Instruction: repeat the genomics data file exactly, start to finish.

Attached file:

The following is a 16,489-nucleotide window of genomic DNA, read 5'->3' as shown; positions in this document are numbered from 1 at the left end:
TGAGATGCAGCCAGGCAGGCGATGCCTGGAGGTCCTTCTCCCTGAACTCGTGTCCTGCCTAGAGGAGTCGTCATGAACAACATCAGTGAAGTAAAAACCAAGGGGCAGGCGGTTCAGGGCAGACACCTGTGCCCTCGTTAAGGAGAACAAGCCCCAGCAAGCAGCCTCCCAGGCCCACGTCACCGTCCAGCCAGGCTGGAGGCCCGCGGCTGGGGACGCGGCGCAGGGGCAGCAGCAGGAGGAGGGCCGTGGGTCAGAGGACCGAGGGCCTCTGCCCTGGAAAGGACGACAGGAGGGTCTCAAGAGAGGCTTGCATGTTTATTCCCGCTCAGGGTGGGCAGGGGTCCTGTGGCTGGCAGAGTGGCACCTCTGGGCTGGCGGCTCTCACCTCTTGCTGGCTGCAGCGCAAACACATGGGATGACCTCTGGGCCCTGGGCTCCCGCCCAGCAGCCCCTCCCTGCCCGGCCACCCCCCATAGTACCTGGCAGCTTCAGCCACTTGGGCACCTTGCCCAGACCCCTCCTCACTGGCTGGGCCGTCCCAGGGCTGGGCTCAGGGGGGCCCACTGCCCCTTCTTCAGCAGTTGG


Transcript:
The following is a 16,489-nucleotide window of genomic DNA, read 5'->3' as shown; positions in this document are numbered from 1 at the left end:
TGAGATGCAGCCAGGCAGGCGATGCCTGGAGGTCCTTCTCCCTGAACTCGTGTCCTGCCTAGAGGAGTCGTCATGAACAACATCAGTGAAGTAAAAACCAAGGGGCAGGCGGTTCAGGGCAGACACCTGTGCCCTCGTTAAGGAGAACAAGCCCCAGCAAGCAGCCTCCCAGGCCCACGTCACCGTCCAGCCAGGCTGGAGGCCCGCGGCTGGGGACGCGGCGCAGGGGCAGCAGCAGGAGGAGGGCCGTGGGTCAGAGGACCGAGGGCCTCTGCCCTGGAAAGGACGACAGGAGGGTCTCAAGAGAGGCTTGCATGTTTATTCCCGCTCAGGGTGGGCAGGGGTCCTGTGGCTGGCAGAGTGGCACCTCTGGGCTGGCGGCTCTCACCTCTTGCTGGCTGCAGCGCAAACACATGGGATGACCTCTGGGCCCTGGGCTCCCGCCCAGCAGCCCCTCCCTGCCCGGCCACCCCCCATAGTACCTGGCAGCTTCAGCCACTTGGGCACCTTGCCCAGACCCCTCCTCACTGGCTGGGCCGTCCCAGGGCTGGGCTCAGGGGGGCCCACTGCCCCTTCTTCAGCAGTTGG